The jacket, she thought, looked good on her—better than anything she had ever owned in her life; it was so soft and so beautiful, she wanted it for herself. She could easily imagine wearing the jacket through the entire winter. It might mean the difference for her between life and death. It was a life-changing jacket.

When the door opened and closed, she knew it was Ricky coming in, so she just kept looking at herself in the mirror. She heard him speaking to the saleslady and the saleslady saying something in return, but she couldn’t hear what they were saying.

In a minute the saleslady went to the back of the store, leaving Ricky standing at the counter. When Vicki-Vicki looked at him, he mouthed the words and gestured with both hands for her to get out the door with the jacket—fast—before the saleslady came back.  

Hardly aware of what she was doing, Vicki-Vicki dashed for the door, opened it, and began running down the street. She ran as fast as her legs would carry her for two blocks and then she stopped, gasping for breath, and looked over her shoulder. The saleslady wasn’t coming after her, so she walked, rather than ran, the rest of the way to Ricky’s car.

When Ricky returned to the car a few minutes later, he laughed when he saw her crouched down on the floor in the back seat, still wearing the jacket. He helped her off the floor and into the front seat. 

“Don’t tear the coat,” he said.

“That scared me so bad!”

“You did fine. It was perfect. That old bat probably still doesn’t know what happened.”

“What did you say to her?”

“I told her I was there to pick up a package. She was looking all over the place for a package that wasn’t there! Hah-hah!”

“I don’t think she got a good look at me. I don’t think she would recognize me again. Do you?”

“Don’t worry about it,” Ricky said. “There’s a million girls look just like you.”

She was happy it was over and happier still that she did what Ricky wanted and she had pleased him. She looked at him and wanted to move over next to him and take hold of his arm in both hands and put her head on his shoulder, but she was still feeling shy with him. He looked so clean. He seemed such a gentleman compared to any of the others in the graveyard set.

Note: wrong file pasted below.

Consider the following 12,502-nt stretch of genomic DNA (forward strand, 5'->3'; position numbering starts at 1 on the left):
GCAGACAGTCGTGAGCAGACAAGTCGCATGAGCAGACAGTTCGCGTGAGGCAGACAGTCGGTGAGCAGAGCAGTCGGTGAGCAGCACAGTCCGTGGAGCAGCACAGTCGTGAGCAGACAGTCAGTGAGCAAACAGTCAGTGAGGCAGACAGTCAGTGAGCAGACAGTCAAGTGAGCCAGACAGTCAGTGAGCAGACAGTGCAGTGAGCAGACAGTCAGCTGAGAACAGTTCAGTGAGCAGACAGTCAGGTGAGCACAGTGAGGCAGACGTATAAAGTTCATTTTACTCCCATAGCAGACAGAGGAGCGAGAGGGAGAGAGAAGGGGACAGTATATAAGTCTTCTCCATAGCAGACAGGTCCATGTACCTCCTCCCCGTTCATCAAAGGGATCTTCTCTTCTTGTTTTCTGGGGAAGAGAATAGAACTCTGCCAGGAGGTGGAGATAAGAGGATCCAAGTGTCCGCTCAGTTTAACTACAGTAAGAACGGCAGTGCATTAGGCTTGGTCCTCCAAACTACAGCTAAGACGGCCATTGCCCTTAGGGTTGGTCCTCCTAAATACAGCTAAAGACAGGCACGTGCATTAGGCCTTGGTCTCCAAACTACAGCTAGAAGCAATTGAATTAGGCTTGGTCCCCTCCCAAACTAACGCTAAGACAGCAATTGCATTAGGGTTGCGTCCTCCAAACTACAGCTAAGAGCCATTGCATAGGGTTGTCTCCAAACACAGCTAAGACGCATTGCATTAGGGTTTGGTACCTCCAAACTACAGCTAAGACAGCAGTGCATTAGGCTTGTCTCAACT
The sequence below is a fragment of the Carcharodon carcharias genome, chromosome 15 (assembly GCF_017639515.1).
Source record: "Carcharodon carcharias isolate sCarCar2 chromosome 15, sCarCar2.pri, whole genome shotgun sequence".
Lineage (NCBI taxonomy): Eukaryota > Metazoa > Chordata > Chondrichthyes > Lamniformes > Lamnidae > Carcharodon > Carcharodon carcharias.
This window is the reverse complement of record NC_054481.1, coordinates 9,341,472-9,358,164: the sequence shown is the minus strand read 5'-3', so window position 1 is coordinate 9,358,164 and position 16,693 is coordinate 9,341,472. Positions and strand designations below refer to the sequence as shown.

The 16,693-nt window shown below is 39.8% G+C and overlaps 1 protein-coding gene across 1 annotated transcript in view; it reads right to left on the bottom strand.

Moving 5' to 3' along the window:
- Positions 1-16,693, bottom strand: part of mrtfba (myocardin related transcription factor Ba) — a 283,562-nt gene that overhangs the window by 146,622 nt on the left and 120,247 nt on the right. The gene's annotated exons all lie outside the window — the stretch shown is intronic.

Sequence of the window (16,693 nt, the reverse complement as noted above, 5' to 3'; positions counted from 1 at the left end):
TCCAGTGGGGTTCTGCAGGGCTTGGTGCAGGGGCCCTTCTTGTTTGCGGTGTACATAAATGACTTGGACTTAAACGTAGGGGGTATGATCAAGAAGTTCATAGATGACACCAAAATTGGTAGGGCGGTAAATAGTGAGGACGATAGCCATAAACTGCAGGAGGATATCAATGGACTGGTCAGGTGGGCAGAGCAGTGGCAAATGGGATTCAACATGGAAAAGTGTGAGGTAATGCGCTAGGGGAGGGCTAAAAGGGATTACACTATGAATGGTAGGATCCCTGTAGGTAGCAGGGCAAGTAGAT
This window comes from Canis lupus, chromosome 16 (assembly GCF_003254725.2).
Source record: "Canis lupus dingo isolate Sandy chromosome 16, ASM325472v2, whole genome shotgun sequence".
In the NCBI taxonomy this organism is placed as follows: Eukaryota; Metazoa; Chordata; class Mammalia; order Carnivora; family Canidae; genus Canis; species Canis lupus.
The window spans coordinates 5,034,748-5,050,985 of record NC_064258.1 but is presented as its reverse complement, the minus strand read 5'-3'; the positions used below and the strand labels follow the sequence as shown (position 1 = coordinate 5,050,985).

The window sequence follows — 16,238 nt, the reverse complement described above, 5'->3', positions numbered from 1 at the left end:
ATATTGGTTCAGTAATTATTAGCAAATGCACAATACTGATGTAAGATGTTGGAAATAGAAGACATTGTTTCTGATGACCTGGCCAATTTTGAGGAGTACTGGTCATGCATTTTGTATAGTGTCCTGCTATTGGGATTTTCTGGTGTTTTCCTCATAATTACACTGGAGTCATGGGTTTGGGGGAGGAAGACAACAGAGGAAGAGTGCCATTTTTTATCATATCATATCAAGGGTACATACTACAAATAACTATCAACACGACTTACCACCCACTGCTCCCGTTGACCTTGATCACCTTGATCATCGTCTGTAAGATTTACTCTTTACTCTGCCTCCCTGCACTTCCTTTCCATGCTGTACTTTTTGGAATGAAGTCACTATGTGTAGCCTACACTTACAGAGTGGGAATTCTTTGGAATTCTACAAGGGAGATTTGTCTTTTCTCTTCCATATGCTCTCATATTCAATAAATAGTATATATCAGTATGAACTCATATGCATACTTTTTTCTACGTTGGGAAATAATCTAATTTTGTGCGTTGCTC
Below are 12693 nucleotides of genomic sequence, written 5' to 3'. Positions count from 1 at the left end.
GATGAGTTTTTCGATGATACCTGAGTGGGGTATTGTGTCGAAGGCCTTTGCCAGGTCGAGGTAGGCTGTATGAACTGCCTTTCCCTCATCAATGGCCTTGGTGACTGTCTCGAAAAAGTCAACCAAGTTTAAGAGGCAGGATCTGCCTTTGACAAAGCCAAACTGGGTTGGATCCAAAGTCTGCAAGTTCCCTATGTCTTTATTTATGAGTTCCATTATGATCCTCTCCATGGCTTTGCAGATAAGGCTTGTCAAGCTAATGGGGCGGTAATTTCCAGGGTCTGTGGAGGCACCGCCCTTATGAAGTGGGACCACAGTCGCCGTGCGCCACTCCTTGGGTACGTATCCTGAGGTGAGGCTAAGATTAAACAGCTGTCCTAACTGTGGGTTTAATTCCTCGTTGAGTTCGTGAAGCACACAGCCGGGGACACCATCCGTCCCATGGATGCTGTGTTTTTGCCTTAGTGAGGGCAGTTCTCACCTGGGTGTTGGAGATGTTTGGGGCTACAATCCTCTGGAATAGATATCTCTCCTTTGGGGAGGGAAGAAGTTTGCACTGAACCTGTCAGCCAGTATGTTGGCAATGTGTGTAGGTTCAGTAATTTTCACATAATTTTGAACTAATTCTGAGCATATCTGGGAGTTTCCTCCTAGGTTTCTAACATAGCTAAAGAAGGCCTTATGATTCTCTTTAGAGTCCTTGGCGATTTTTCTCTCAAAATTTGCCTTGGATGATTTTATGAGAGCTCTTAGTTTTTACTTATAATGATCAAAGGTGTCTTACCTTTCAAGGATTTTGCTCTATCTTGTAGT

“Where are we going now?” she asked. “Can we get a hamburger?”

“We’ll have to make it another time,” he said. “I’ve got a date tonight.”

“A date? Who with?”

“You’re not jealous, are you?” He looked at her and winked.

“No, I’m not jealous.”

“I’ve got a date with the lady that owns this car. Her name is Roselle. Don’t you think that’s a pretty name?”

“Yeah, that’s a pretty name.”

“I’d love to have you meet her sometime. She’s a real peach and she’s got a nice apartment over near the river.” 

“Imagine that!”

“So, do you want me to drop you someplace? I can drop you off back at the cemetery or I can drop you someplace else.”

“I like the cemetery,” she said. “I have friends there.”

He drove back to where he had picked her up and stopped at the curb, careful not to scrape Roselle’s tires. He put the sedan in park but didn’t turn off the engine. He turned toward her and she thought he was going to take her in his arms and kiss her, but instead he reached over the back of the seat to get something.

“A little something for your trouble,” he said, as he handed her a crumpled paper bag.

She looked at the bag, hardly wondering what was in it, and got out of the car and started to close the door.

“Aren’t you forgetting something?” Ricky said.


“The coat!

“Oh, yeah.” She took off the fake chinchilla jacket and arranged it carefully on the seat so it wouldn’t get messed up. Some girls would have thrown it in the floor and not care how dirty the floor was.

“Well, see you around sometime,” Ricky said as he drove off. He waggled his fingers at her and tooted the horn and then he was gone.

The gate was closed for the night, but she knew where there was a gap in the fence just big enough for her to crawl through. Once inside, she kept to the edges where it was darkest to avoid being seen by the night watchman. She went to the oldest part of the cemetery and found a spot on the ground among the stone angels and obelisks where she felt sheltered from the wind. She sat down and leaned her back against a huge granite marker and opened the bag. In it were half a dozen oranges, just past being too ripe.

She took one of the oranges in her hand and held it up and looked at it in the moonlight before peeling and eating it, letting the pieces fall to the ground around her. After she had eaten it, she ate another one, and then—her hunger satisfied for the first time in days—closed the bag and set it aside and lay on her back. 

 She felt the earth spinning under her. She had the illusion that the stars were moving but remembered that somebody had told her long ago that they were fixed for all time in one place and didn’t move. She held her hands up and pretended to hold the moon between her fingers, as she and her sister used to do when they were little. 

Soon Alvin Arbuckle was sitting cross-legged on the ground beside her. She started to give him an orange but remembered that dead people don’t eat fruit. She looked at him and blinked her eyes to let him know she knew he was there.

“Winter is coming on,” he said. “You don’t have a coat.”

“He thinks I’m only good for stealing things,” she said. “That’s all I am to him.”

“Maybe you’d better leave this place and go back home.”

“It doesn’t matter where I am.”

He lay down beside her and began twiddling with the hair on the side of her head just above her ear. He wanted to comfort her but ended up only annoying her. She pushed his hand away and drifted off to sleep to the sound of the night birds calling.

Copyright © 2011 by Allen Kopp